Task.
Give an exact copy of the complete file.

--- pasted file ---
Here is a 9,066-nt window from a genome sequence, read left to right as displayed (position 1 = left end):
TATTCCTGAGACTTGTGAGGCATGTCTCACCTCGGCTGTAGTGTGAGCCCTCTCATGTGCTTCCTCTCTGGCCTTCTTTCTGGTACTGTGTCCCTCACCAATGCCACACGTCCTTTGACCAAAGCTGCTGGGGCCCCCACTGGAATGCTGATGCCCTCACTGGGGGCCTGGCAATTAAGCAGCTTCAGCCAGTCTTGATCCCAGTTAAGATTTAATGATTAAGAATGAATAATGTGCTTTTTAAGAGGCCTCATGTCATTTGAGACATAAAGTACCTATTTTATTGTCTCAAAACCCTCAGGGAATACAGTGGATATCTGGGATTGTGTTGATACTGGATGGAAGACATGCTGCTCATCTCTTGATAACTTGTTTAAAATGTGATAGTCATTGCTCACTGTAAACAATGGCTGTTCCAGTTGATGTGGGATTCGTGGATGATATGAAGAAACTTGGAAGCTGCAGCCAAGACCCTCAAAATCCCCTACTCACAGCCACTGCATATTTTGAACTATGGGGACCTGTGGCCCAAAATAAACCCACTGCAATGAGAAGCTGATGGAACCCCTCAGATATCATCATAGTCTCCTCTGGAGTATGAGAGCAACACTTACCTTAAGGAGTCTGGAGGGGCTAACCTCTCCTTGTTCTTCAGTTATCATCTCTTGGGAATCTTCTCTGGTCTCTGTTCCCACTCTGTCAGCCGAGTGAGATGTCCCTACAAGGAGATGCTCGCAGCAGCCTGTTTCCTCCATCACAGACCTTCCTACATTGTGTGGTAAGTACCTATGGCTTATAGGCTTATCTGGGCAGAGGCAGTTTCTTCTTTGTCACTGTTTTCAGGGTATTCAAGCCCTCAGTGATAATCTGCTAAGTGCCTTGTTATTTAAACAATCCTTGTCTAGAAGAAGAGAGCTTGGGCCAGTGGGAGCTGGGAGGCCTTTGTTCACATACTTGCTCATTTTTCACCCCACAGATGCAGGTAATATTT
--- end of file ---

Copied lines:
Here is a 9,066-nt window from a genome sequence, read left to right as displayed (position 1 = left end):
TATTCCTGAGACTTGTGAGGCATGTCTCACCTCGGCTGTAGTGTGAGCCCTCTCATGTGCTTCCTCTCTGGCCTTCTTTCTGGTACTGTGTCCCTCACCAATGCCACACGTCCTTTGACCAAAGCTGCTGGGGCCCCCACTGGAATGCTGATGCCCTCACTGGGGGCCTGGCAATTAAGCAGCTTCAGCCAGTCTTGATCCCAGTTAAGATTTAATGATTAAGAATGAATAATGTGCTTTTTAAGAGGCCTCATGTCATTTGAGACATAAAGTACCTATTTTATTGTCTCAAAACCCTCAGGGAATACAGTGGATATCTGGGATTGTGTTGATACTGGATGGAAGACATGCTGCTCATCTCTTGATAACTTGTTTAAAATGTGATAGTCATTGCTCACTGTAAACAATGGCTGTTCCAGTTGATGTGGGATTCGTGGATGATATGAAGAAACTTGGAAGCTGCAGCCAAGACCCTCAAAATCCCCTACTCACAGCCACTGCATATTTTGAACTATGGGGACCTGTGGCCCAAAATAAACCCACTGCAATGAGAAGCTGATGGAACCCCTCAGATATCATCATAGTCTCCTCTGGAGTATGAGAGCAACACTTACCTTAAGGAGTCTGGAGGGGCTAACCTCTCCTTGTTCTTCAGTTATCATCTCTTGGGAATCTTCTCTGGTCTCTGTTCCCACTCTGTCAGCCGAGTGAGATGTCCCTACAAGGAGATGCTCGCAGCAGCCTGTTTCCTCCATCACAGACCTTCCTACATTGTGTGGTAAGTACCTATGGCTTATAGGCTTATCTGGGCAGAGGCAGTTTCTTCTTTGTCACTGTTTTCAGGGTATTCAAGCCCTCAGTGATAATCTGCTAAGTGCCTTGTTATTTAAACAATCCTTGTCTAGAAGAAGAGAGCTTGGGCCAGTGGGAGCTGGGAGGCCTTTGTTCACATACTTGCTCATTTTTCACCCCACAGATGCAGGTAATATTT